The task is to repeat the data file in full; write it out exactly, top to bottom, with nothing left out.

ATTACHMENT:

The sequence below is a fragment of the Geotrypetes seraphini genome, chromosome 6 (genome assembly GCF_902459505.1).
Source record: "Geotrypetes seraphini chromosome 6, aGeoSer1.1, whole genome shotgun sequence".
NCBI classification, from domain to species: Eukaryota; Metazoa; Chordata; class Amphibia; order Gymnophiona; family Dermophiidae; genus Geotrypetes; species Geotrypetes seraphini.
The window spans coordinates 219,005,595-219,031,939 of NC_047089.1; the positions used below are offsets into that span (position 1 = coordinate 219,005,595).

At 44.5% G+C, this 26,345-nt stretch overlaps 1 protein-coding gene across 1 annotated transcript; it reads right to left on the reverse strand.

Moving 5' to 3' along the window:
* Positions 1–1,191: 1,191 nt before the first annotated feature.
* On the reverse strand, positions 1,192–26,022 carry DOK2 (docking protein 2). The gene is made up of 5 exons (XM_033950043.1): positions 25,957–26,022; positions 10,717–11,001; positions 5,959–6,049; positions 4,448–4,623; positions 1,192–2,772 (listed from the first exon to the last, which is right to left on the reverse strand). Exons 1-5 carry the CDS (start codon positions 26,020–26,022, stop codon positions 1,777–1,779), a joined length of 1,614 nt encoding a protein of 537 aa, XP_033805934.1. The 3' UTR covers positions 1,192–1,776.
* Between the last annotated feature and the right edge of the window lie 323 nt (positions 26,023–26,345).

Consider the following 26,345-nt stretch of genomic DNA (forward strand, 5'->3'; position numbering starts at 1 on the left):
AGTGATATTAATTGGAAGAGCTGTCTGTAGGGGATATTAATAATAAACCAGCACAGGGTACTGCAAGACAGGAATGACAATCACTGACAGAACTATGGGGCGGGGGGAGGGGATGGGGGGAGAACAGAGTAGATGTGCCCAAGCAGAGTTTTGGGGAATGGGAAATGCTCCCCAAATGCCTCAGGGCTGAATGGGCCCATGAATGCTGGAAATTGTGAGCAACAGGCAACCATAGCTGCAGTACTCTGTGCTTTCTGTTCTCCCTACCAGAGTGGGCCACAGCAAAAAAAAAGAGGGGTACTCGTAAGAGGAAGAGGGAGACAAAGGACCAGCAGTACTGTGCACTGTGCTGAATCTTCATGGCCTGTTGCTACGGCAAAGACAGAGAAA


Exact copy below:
The sequence below is a fragment of the Geotrypetes seraphini genome, chromosome 6 (genome assembly GCF_902459505.1).
Source record: "Geotrypetes seraphini chromosome 6, aGeoSer1.1, whole genome shotgun sequence".
NCBI classification, from domain to species: Eukaryota; Metazoa; Chordata; class Amphibia; order Gymnophiona; family Dermophiidae; genus Geotrypetes; species Geotrypetes seraphini.
The window spans coordinates 219,005,595-219,031,939 of NC_047089.1; the positions used below are offsets into that span (position 1 = coordinate 219,005,595).

At 44.5% G+C, this 26,345-nt stretch overlaps 1 protein-coding gene across 1 annotated transcript; it reads right to left on the reverse strand.

Moving 5' to 3' along the window:
* Positions 1–1,191: 1,191 nt before the first annotated feature.
* On the reverse strand, positions 1,192–26,022 carry DOK2 (docking protein 2). The gene is made up of 5 exons (XM_033950043.1): positions 25,957–26,022; positions 10,717–11,001; positions 5,959–6,049; positions 4,448–4,623; positions 1,192–2,772 (listed from the first exon to the last, which is right to left on the reverse strand). Exons 1-5 carry the CDS (start codon positions 26,020–26,022, stop codon positions 1,777–1,779), a joined length of 1,614 nt encoding a protein of 537 aa, XP_033805934.1. The 3' UTR covers positions 1,192–1,776.
* Between the last annotated feature and the right edge of the window lie 323 nt (positions 26,023–26,345).

Consider the following 26,345-nt stretch of genomic DNA (forward strand, 5'->3'; position numbering starts at 1 on the left):
AGTGATATTAATTGGAAGAGCTGTCTGTAGGGGATATTAATAATAAACCAGCACAGGGTACTGCAAGACAGGAATGACAATCACTGACAGAACTATGGGGCGGGGGGAGGGGATGGGGGGAGAACAGAGTAGATGTGCCCAAGCAGAGTTTTGGGGAATGGGAAATGCTCCCCAAATGCCTCAGGGCTGAATGGGCCCATGAATGCTGGAAATTGTGAGCAACAGGCAACCATAGCTGCAGTACTCTGTGCTTTCTGTTCTCCCTACCAGAGTGGGCCACAGCAAAAAAAAAGAGGGGTACTCGTAAGAGGAAGAGGGAGACAAAGGACCAGCAGTACTGTGCACTGTGCTGAATCTTCATGGCCTGTTGCTACGGCAAAGACAGAGAAA